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Fear and Insecurity

Updated: Nov 27, 2019

By Todd Langston

Dogs become fearful for many reasons and it’s one of the most common issues I deal with in my practice. Once dogs become fearful you can see a wide array of behaviors such as aggression, flight, freezing, hiding or avoiding.


The wide range of symptoms combined with consistent human emotional patterns is why this energy can be so difficult to get a handle on. 


If your dog is nervous here are some things you can do to make them more confident

  • Try not to coddle, give affection or sympathy to a nervous dog.  Whatever gets affection will be repeated so you don't want your dog to think you like them nervous.  Sympathy is decoded as "weakness" in the animal world and nervous dogs need to sense that you are confident and self assured.

  • When your dog shows fear you need to practice what I call “nurse energy.”  Think of it this way, if you were badly injured and very afraid, would you feel more relaxed if the nurse or doctor panicked when they saw your injuries? Doubt it. A calm, confident, balanced nurse can soothe you with their presence.

  • Don’t use your voice and avoid eye contact.

  • Calm, patient, confident energy is the only energy that will help a nervous dog.

  • Nervous dogs thrive with routine. The routine should be heavy with exercise and structure. Structure is anything that controls movement such as tying a dog to your waist or "anchoring" them to something heavy.  This prevents the pattern of flight to continue.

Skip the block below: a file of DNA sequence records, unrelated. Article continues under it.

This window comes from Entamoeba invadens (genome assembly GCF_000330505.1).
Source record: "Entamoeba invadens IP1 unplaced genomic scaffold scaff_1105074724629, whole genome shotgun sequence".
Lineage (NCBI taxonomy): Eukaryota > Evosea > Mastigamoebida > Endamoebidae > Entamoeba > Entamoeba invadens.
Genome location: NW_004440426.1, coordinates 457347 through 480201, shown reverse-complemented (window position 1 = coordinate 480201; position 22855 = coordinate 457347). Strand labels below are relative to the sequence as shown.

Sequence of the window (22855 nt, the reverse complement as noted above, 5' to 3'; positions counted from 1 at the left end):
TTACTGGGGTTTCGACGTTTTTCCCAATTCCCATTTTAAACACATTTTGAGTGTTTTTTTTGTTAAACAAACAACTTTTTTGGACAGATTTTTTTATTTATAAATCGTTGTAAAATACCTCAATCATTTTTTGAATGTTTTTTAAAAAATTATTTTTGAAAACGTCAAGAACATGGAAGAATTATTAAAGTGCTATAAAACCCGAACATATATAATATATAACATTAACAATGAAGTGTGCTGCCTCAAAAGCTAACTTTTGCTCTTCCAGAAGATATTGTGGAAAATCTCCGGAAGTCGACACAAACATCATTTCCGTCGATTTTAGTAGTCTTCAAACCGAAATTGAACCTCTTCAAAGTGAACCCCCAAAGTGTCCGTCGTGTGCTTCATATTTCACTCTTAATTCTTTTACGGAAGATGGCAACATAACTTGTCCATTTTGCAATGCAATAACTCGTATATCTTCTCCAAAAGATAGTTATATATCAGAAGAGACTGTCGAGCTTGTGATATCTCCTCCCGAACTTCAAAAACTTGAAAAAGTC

• Lots of physical exercise can help nervous dogs.

  • If a dog is not using their nose they are not using their minds. When working with really nervous dogs you will notice they won’t smell things at first. Once you see them sniffing and smelling you are making progress.  You can use food to get their nose interested but only offer a treat when they become calm.

  • Ignore and do not try to pet a nervous dog when they first approach to get a sniff of you. Just because they come up for a smell does not mean they want to be touched.  When a dog is ready to be touched or pet they will approach you and stay in your space.  If you reach out to pet a dog before they are ready you will erode trust.

  • If you must approach a nervous dog be aware of your body language. You should turn your shoulders to the side and if the dog is really nervous you should approach backwards. This will tell a nervous dog you understand them.  However, its really best to wait for them to approach you.

  • If your nervous dog gets along with other dogs that can help. A calm, balanced dog is a great influence on an unstable dog.

  • It takes as long as it takes. You can’t rush anything when working with fear...take your time.

  • Quick body = quick mind. If you are moving quick you will overwhelm fear. Slow down. Forget the past. The past can’t fix the present so stay right here in the now.

  • Food rewards can be useless with fear, as fearful energy often won’t eat or take food from us. If this is the case stop using it because trying to give a dog food who won’t take it can erode trust.

  • Massage is a great way to reward a nervous do when they start showing confidence. This way you teach them if they are calm they get a massage. Not a bad trade out.


http://www.ocpacklife.com/fear-insecurity

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